Wood burner ban Scotland: Calls to ban stove fuels in bid to prevent pollution-related diseases
A lung and asthma charity is calling for a Scottish ban on certain log burner fuels in a bid to reduce pollution-related diseases.
According to the charity, air pollution from wood burning has steadily increased in the past 30 years, “to the point where it is now the second largest source of fine particulate matter (PM2.5) pollution in Scotland”.
Particulate matter (PM2.5) consists of fine particles that, once in the air, are harmful to human health. These are particles with a diameter of less than 2.5 micrometres that can penetrate deeper into the lungs, the heart and blood stream.
Exposure has been linked to the increased likelihood of developing lung and heart conditions, cancer, strokes, mental health issues and dementia.
Across the UK, there has been an 89 per cent increase in PM2.5 emissions from wood burning as a fuel between 2010 and 2021, according to statistics published by the UK Government.
Joseph Carter, head of Asthma + Lung UK Scotland, said: “The idea of a cosy wood burning stove in the winter might sound appealing, but burning wood in our homes could be putting ourselves and our neighbours at risk and is a really inefficient way of heating a home. Burning wood is a source of air pollution both inside and outside homes, particularly PM2.5, which is the most dangerous pollutant to human health.
“The vast majority of stoves are being installed in areas with access to mainline gas supplies for secondary heating sources. Most people see them as a green alternative to coal or gas, and are unaware of the dangers, both for them and for their neighbours, of the air pollution it can cause.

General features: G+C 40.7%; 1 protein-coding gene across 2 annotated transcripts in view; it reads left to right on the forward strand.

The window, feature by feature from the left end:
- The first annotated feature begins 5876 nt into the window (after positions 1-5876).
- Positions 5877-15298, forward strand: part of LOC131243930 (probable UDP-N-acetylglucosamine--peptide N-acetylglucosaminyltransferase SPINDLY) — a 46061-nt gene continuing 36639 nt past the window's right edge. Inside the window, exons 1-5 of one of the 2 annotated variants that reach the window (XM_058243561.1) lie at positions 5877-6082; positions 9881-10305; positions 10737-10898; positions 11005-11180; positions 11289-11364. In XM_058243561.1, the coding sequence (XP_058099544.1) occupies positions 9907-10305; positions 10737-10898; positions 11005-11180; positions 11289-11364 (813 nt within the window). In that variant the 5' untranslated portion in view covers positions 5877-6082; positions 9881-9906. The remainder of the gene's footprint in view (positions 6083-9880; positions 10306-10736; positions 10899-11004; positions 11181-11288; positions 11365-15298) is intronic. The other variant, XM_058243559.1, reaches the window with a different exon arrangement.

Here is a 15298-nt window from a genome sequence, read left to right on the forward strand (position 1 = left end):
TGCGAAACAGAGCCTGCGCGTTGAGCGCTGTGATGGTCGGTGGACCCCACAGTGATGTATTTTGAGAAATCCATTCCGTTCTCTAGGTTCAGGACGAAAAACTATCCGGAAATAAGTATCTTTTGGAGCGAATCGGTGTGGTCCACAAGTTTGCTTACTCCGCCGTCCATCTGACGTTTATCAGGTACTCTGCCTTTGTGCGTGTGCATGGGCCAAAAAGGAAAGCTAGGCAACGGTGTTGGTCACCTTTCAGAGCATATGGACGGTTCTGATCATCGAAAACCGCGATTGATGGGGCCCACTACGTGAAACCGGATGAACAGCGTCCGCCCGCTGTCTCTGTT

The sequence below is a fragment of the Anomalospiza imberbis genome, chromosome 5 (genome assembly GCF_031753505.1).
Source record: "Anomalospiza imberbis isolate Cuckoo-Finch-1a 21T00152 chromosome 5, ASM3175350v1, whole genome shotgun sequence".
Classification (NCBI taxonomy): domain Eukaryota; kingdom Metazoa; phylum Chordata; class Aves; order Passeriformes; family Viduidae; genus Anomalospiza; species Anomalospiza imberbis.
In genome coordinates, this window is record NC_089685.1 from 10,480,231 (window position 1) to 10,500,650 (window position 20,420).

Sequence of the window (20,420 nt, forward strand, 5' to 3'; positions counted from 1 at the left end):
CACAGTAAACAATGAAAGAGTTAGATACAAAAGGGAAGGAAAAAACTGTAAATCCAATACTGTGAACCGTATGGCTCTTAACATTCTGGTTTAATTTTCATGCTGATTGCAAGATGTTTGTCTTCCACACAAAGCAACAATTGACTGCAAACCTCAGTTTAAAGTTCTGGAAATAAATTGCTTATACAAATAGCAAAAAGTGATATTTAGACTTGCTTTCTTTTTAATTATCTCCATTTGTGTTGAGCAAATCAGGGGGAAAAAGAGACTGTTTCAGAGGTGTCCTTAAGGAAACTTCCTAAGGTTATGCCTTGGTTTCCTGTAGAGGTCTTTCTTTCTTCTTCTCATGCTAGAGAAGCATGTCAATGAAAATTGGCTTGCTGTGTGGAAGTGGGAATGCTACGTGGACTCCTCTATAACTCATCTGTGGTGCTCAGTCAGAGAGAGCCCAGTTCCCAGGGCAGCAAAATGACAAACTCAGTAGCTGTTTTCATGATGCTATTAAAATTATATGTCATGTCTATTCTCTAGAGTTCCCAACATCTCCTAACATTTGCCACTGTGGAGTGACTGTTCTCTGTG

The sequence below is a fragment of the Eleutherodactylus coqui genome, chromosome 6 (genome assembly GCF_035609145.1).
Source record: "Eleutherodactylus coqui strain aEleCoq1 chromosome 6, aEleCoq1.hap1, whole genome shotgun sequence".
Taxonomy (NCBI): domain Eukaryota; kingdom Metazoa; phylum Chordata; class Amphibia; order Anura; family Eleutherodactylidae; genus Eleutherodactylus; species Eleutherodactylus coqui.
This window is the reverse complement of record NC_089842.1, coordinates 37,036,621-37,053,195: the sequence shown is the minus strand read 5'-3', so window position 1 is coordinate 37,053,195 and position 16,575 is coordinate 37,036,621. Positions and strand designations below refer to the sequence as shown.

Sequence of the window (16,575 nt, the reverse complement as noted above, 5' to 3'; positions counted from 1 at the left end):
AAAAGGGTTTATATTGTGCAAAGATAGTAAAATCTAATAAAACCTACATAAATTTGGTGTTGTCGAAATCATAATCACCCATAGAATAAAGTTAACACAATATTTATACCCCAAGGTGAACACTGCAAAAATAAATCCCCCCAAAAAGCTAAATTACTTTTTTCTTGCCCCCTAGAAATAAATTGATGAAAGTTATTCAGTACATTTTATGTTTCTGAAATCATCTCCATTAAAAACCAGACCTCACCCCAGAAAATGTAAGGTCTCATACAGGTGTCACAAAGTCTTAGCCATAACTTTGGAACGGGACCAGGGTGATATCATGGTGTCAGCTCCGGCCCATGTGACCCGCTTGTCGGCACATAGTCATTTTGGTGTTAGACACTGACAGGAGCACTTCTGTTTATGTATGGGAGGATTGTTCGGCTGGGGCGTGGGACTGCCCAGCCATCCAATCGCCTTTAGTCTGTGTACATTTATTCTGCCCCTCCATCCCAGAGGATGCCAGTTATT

“That is why we’re calling on the Scottish Government to provide the general public with more education about the dangers of air pollution, including the dangers that domestic wood burning can cause to people’s health.”
Asthma + Lung Scotland is calling for the Government, alongside health and environmental agencies, “to deliver a national awareness campaign to set out clear advice about domestic burning” and a ban on the sale of the most polluting fuels such as house coal and wet wood.
The charity also wants a nationwide scrappage scheme for the most inefficient wood burner.
Liz Mason, an 81-year-old woman from Perthshire who was diagnosed with bronchiectasis nine years ago, said: “There are three wood burners in houses either side of me. Every time they are on, which is usually in the autumn and winter months, and the smoke pollutants start to fill the air, my bronchiectasis flares up and I begin to wheeze and cough.
“I know it is hard at the moment with people struggling with the cost of living and looking at alternative ways of heating their homes, but maybe people just aren’t aware of the health issues surrounding burning wood.”
The Scottish Government has been contacted for comment.
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